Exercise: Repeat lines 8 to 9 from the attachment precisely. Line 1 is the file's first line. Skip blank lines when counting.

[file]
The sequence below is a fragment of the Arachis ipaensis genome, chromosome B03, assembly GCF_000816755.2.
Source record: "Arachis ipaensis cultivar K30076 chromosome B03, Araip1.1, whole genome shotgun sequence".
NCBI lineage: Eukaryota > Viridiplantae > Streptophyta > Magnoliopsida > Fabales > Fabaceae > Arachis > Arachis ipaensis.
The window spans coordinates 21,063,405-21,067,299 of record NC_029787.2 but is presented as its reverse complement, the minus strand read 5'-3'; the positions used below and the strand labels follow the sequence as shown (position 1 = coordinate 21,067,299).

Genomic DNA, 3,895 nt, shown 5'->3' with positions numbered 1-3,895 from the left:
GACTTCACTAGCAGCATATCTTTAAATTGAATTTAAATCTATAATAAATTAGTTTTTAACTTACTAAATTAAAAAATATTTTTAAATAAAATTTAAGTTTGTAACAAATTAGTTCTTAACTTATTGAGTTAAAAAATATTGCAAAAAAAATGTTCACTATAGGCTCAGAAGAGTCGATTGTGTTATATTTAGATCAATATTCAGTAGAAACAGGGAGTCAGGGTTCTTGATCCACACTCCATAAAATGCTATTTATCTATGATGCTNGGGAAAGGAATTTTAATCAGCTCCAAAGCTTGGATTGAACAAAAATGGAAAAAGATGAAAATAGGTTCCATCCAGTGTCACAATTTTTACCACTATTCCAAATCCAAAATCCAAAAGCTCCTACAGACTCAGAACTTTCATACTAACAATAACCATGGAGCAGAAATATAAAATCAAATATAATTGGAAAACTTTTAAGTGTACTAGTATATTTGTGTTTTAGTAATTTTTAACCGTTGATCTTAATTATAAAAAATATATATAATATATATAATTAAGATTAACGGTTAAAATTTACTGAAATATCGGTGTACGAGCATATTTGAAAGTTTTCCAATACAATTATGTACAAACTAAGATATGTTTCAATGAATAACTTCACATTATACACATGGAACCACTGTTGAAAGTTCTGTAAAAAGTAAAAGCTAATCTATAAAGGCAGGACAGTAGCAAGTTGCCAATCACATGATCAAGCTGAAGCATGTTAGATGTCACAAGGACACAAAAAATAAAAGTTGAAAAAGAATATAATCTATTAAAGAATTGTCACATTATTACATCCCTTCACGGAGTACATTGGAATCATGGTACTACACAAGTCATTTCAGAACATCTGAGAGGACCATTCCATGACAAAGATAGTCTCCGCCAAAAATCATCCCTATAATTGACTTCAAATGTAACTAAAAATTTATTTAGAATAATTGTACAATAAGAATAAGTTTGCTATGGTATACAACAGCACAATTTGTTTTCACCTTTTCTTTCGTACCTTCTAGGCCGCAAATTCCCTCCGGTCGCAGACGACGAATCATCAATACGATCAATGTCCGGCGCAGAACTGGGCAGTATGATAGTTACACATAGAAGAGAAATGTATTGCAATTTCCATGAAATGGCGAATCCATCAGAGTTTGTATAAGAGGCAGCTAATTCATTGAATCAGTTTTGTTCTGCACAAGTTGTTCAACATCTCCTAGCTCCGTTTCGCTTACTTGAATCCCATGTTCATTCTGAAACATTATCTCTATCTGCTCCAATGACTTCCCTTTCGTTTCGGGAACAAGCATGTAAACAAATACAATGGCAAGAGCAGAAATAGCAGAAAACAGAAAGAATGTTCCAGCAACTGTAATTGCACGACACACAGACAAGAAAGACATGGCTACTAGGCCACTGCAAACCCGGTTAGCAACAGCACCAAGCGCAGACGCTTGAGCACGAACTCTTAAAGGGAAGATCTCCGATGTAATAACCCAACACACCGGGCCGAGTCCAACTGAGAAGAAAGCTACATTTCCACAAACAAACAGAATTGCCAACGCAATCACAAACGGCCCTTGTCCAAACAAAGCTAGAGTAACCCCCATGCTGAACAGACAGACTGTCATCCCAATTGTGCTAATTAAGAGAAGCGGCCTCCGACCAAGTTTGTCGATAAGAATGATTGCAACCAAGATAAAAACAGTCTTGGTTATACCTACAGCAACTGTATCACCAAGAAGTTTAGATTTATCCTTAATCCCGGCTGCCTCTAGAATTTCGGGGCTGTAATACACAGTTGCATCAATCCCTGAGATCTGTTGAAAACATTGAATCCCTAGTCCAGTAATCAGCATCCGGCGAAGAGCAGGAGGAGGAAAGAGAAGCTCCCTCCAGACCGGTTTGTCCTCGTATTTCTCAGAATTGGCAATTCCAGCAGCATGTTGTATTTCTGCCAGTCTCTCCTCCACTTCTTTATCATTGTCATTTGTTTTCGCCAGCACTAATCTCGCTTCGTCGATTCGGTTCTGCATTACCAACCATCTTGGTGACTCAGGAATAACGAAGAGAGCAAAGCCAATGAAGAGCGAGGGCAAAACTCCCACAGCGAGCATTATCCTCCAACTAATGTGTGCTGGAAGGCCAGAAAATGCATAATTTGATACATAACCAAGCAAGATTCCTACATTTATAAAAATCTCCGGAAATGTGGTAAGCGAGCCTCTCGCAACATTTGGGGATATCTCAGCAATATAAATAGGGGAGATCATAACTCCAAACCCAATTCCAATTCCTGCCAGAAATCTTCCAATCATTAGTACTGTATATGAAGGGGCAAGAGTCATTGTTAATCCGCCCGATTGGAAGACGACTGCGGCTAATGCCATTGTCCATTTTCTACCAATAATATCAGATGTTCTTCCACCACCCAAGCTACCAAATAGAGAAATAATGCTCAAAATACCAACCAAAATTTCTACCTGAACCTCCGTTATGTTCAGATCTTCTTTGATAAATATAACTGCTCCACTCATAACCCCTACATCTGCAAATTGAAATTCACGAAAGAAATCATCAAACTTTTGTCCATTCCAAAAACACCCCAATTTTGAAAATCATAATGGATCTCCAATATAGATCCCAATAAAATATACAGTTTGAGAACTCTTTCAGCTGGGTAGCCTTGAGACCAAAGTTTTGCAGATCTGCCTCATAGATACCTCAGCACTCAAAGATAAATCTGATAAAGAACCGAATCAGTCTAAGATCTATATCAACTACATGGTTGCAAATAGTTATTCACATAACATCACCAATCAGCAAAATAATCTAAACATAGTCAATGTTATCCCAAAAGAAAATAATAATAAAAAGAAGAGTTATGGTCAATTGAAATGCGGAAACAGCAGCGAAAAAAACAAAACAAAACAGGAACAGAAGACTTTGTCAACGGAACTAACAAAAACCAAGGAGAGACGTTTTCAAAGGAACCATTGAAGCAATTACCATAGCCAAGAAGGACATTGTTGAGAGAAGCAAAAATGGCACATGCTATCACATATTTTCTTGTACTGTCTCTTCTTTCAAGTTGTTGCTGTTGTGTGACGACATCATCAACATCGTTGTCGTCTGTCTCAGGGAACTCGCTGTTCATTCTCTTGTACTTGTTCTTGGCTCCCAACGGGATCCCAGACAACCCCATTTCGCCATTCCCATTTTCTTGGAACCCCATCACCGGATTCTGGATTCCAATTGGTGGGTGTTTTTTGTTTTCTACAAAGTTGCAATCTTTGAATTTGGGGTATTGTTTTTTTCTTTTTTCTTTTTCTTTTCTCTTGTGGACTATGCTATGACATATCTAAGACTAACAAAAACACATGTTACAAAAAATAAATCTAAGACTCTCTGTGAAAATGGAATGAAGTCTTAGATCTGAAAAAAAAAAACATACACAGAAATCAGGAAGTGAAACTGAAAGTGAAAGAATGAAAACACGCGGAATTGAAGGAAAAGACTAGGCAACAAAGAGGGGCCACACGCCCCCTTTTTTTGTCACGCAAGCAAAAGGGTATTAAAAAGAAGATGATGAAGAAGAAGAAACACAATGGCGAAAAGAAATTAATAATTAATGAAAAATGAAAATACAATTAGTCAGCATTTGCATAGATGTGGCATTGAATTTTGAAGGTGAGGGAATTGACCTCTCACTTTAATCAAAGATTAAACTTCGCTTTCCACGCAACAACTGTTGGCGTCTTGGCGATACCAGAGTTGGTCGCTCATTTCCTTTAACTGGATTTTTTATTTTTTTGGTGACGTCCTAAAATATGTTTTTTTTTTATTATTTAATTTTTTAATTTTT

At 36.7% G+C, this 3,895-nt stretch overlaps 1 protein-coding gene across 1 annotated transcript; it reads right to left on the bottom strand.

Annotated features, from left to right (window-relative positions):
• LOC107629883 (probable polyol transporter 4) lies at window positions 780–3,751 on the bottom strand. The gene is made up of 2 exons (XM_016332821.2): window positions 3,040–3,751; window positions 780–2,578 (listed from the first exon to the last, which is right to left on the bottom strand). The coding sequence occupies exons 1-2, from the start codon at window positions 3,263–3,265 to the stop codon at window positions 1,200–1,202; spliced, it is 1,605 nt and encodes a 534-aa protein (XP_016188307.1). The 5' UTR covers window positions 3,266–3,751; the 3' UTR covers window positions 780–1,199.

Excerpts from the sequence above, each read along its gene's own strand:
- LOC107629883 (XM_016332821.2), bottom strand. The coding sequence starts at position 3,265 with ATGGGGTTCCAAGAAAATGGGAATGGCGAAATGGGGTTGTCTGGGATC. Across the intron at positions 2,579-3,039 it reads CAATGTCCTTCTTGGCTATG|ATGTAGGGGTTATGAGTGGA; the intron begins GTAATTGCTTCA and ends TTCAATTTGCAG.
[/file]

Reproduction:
Annotated features, from left to right (window-relative positions):
• LOC107629883 (probable polyol transporter 4) lies at window positions 780–3,751 on the bottom strand. The gene is made up of 2 exons (XM_016332821.2): window positions 3,040–3,751; window positions 780–2,578 (listed from the first exon to the last, which is right to left on the bottom strand). The coding sequence occupies exons 1-2, from the start codon at window positions 3,263–3,265 to the stop codon at window positions 1,200–1,202; spliced, it is 1,605 nt and encodes a 534-aa protein (XP_016188307.1). The 5' UTR covers window positions 3,266–3,751; the 3' UTR covers window positions 780–1,199.